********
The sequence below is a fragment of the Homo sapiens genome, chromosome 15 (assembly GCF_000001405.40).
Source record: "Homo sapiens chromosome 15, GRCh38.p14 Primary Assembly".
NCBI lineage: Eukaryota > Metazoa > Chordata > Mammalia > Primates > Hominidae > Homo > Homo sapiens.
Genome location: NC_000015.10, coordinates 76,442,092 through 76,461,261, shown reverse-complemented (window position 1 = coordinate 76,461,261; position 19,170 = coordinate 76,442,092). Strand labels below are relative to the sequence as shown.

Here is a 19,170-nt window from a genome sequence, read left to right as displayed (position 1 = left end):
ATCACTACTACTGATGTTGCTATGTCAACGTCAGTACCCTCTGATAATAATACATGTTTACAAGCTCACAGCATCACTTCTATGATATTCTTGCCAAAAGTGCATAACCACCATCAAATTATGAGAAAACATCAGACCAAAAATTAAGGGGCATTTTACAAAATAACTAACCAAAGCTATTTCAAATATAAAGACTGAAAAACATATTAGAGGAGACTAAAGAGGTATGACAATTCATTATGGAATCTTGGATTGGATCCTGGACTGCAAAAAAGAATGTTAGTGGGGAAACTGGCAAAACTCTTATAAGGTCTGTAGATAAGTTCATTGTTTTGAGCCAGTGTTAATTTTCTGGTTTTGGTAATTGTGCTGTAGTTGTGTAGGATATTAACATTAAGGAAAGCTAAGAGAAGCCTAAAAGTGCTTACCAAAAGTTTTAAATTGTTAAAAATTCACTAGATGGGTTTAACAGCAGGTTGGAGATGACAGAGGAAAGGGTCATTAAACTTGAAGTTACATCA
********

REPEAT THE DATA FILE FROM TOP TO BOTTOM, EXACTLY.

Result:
The sequence below is a fragment of the Homo sapiens genome, chromosome 15 (assembly GCF_000001405.40).
Source record: "Homo sapiens chromosome 15, GRCh38.p14 Primary Assembly".
NCBI lineage: Eukaryota > Metazoa > Chordata > Mammalia > Primates > Hominidae > Homo > Homo sapiens.
Genome location: NC_000015.10, coordinates 76,442,092 through 76,461,261, shown reverse-complemented (window position 1 = coordinate 76,461,261; position 19,170 = coordinate 76,442,092). Strand labels below are relative to the sequence as shown.

Here is a 19,170-nt window from a genome sequence, read left to right as displayed (position 1 = left end):
ATCACTACTACTGATGTTGCTATGTCAACGTCAGTACCCTCTGATAATAATACATGTTTACAAGCTCACAGCATCACTTCTATGATATTCTTGCCAAAAGTGCATAACCACCATCAAATTATGAGAAAACATCAGACCAAAAATTAAGGGGCATTTTACAAAATAACTAACCAAAGCTATTTCAAATATAAAGACTGAAAAACATATTAGAGGAGACTAAAGAGGTATGACAATTCATTATGGAATCTTGGATTGGATCCTGGACTGCAAAAAAGAATGTTAGTGGGGAAACTGGCAAAACTCTTATAAGGTCTGTAGATAAGTTCATTGTTTTGAGCCAGTGTTAATTTTCTGGTTTTGGTAATTGTGCTGTAGTTGTGTAGGATATTAACATTAAGGAAAGCTAAGAGAAGCCTAAAAGTGCTTACCAAAAGTTTTAAATTGTTAAAAATTCACTAGATGGGTTTAACAGCAGGTTGGAGATGACAGAGGAAAGGGTCATTAAACTTGAAGTTACATCA